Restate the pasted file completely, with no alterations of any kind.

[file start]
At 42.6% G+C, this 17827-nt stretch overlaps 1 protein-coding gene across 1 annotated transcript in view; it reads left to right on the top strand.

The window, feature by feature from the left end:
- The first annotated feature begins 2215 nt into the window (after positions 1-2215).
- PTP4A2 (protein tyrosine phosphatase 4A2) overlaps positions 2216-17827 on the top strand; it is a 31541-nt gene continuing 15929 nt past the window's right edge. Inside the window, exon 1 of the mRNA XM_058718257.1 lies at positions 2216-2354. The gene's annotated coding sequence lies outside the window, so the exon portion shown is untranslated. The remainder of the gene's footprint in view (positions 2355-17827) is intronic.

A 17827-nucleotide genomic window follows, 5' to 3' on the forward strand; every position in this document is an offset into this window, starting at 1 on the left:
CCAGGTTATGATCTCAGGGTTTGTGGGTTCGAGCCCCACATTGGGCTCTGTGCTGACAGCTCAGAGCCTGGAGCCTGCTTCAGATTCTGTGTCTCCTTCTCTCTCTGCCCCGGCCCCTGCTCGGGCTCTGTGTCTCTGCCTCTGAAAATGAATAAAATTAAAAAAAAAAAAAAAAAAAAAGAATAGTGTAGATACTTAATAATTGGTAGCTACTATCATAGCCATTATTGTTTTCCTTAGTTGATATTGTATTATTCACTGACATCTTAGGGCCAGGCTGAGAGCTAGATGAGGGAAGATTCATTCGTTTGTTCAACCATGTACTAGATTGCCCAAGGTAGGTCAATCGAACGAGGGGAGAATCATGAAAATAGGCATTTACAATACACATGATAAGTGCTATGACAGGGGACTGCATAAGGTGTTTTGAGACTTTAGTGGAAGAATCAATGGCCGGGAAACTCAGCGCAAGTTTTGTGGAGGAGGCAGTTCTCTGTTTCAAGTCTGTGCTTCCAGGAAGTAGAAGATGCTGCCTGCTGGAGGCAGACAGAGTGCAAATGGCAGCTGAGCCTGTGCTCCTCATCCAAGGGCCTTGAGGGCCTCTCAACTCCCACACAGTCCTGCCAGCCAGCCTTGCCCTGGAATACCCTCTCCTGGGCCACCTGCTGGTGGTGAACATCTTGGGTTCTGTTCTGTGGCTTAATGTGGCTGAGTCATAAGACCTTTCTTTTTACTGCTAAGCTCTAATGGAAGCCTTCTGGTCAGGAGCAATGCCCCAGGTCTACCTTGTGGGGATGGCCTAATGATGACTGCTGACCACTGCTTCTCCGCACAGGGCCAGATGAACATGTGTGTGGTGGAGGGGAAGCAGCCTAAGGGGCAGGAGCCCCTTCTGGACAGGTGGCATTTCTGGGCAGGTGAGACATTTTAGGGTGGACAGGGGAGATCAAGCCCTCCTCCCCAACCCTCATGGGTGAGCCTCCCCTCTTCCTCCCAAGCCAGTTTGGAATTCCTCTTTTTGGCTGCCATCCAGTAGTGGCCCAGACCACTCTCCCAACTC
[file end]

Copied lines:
At 42.6% G+C, this 17827-nt stretch overlaps 1 protein-coding gene across 1 annotated transcript in view; it reads left to right on the top strand.

The window, feature by feature from the left end:
- The first annotated feature begins 2215 nt into the window (after positions 1-2215).
- PTP4A2 (protein tyrosine phosphatase 4A2) overlaps positions 2216-17827 on the top strand; it is a 31541-nt gene continuing 15929 nt past the window's right edge. Inside the window, exon 1 of the mRNA XM_058718257.1 lies at positions 2216-2354. The gene's annotated coding sequence lies outside the window, so the exon portion shown is untranslated. The remainder of the gene's footprint in view (positions 2355-17827) is intronic.

A 17827-nucleotide genomic window follows, 5' to 3' on the forward strand; every position in this document is an offset into this window, starting at 1 on the left:
CCAGGTTATGATCTCAGGGTTTGTGGGTTCGAGCCCCACATTGGGCTCTGTGCTGACAGCTCAGAGCCTGGAGCCTGCTTCAGATTCTGTGTCTCCTTCTCTCTCTGCCCCGGCCCCTGCTCGGGCTCTGTGTCTCTGCCTCTGAAAATGAATAAAATTAAAAAAAAAAAAAAAAAAAAAGAATAGTGTAGATACTTAATAATTGGTAGCTACTATCATAGCCATTATTGTTTTCCTTAGTTGATATTGTATTATTCACTGACATCTTAGGGCCAGGCTGAGAGCTAGATGAGGGAAGATTCATTCGTTTGTTCAACCATGTACTAGATTGCCCAAGGTAGGTCAATCGAACGAGGGGAGAATCATGAAAATAGGCATTTACAATACACATGATAAGTGCTATGACAGGGGACTGCATAAGGTGTTTTGAGACTTTAGTGGAAGAATCAATGGCCGGGAAACTCAGCGCAAGTTTTGTGGAGGAGGCAGTTCTCTGTTTCAAGTCTGTGCTTCCAGGAAGTAGAAGATGCTGCCTGCTGGAGGCAGACAGAGTGCAAATGGCAGCTGAGCCTGTGCTCCTCATCCAAGGGCCTTGAGGGCCTCTCAACTCCCACACAGTCCTGCCAGCCAGCCTTGCCCTGGAATACCCTCTCCTGGGCCACCTGCTGGTGGTGAACATCTTGGGTTCTGTTCTGTGGCTTAATGTGGCTGAGTCATAAGACCTTTCTTTTTACTGCTAAGCTCTAATGGAAGCCTTCTGGTCAGGAGCAATGCCCCAGGTCTACCTTGTGGGGATGGCCTAATGATGACTGCTGACCACTGCTTCTCCGCACAGGGCCAGATGAACATGTGTGTGGTGGAGGGGAAGCAGCCTAAGGGGCAGGAGCCCCTTCTGGACAGGTGGCATTTCTGGGCAGGTGAGACATTTTAGGGTGGACAGGGGAGATCAAGCCCTCCTCCCCAACCCTCATGGGTGAGCCTCCCCTCTTCCTCCCAAGCCAGTTTGGAATTCCTCTTTTTGGCTGCCATCCAGTAGTGGCCCAGACCACTCTCCCAACTC